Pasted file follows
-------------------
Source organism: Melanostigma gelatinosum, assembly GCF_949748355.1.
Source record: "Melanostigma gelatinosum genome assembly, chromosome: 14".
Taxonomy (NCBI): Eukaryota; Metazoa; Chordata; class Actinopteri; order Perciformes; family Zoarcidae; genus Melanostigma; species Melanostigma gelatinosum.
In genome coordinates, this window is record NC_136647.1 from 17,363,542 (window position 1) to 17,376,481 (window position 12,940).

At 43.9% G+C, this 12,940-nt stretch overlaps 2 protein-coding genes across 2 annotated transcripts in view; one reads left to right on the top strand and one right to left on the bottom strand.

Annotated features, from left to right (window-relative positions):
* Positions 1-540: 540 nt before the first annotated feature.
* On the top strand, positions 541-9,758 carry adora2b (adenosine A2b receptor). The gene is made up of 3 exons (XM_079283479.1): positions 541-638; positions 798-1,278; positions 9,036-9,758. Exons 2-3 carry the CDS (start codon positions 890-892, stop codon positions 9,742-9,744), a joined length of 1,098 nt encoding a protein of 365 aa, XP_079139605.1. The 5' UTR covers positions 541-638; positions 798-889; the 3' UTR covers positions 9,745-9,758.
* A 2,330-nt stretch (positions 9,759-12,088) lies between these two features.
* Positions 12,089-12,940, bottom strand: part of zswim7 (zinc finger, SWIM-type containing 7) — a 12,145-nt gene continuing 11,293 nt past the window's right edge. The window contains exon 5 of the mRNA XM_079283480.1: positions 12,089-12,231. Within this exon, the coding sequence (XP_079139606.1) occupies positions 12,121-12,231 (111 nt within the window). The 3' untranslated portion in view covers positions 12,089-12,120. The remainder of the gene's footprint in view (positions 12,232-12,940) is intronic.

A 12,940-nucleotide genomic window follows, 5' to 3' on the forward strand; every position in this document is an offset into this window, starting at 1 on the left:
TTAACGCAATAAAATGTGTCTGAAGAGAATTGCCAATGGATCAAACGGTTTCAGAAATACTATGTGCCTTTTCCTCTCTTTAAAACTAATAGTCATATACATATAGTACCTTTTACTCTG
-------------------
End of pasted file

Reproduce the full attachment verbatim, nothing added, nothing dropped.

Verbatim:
Source organism: Melanostigma gelatinosum, assembly GCF_949748355.1.
Source record: "Melanostigma gelatinosum genome assembly, chromosome: 14".
Taxonomy (NCBI): Eukaryota; Metazoa; Chordata; class Actinopteri; order Perciformes; family Zoarcidae; genus Melanostigma; species Melanostigma gelatinosum.
In genome coordinates, this window is record NC_136647.1 from 17,363,542 (window position 1) to 17,376,481 (window position 12,940).

At 43.9% G+C, this 12,940-nt stretch overlaps 2 protein-coding genes across 2 annotated transcripts in view; one reads left to right on the top strand and one right to left on the bottom strand.

Annotated features, from left to right (window-relative positions):
* Positions 1-540: 540 nt before the first annotated feature.
* On the top strand, positions 541-9,758 carry adora2b (adenosine A2b receptor). The gene is made up of 3 exons (XM_079283479.1): positions 541-638; positions 798-1,278; positions 9,036-9,758. Exons 2-3 carry the CDS (start codon positions 890-892, stop codon positions 9,742-9,744), a joined length of 1,098 nt encoding a protein of 365 aa, XP_079139605.1. The 5' UTR covers positions 541-638; positions 798-889; the 3' UTR covers positions 9,745-9,758.
* A 2,330-nt stretch (positions 9,759-12,088) lies between these two features.
* Positions 12,089-12,940, bottom strand: part of zswim7 (zinc finger, SWIM-type containing 7) — a 12,145-nt gene continuing 11,293 nt past the window's right edge. The window contains exon 5 of the mRNA XM_079283480.1: positions 12,089-12,231. Within this exon, the coding sequence (XP_079139606.1) occupies positions 12,121-12,231 (111 nt within the window). The 3' untranslated portion in view covers positions 12,089-12,120. The remainder of the gene's footprint in view (positions 12,232-12,940) is intronic.

A 12,940-nucleotide genomic window follows, 5' to 3' on the forward strand; every position in this document is an offset into this window, starting at 1 on the left:
TTAACGCAATAAAATGTGTCTGAAGAGAATTGCCAATGGATCAAACGGTTTCAGAAATACTATGTGCCTTTTCCTCTCTTTAAAACTAATAGTCATATACATATAGTACCTTTTACTCTG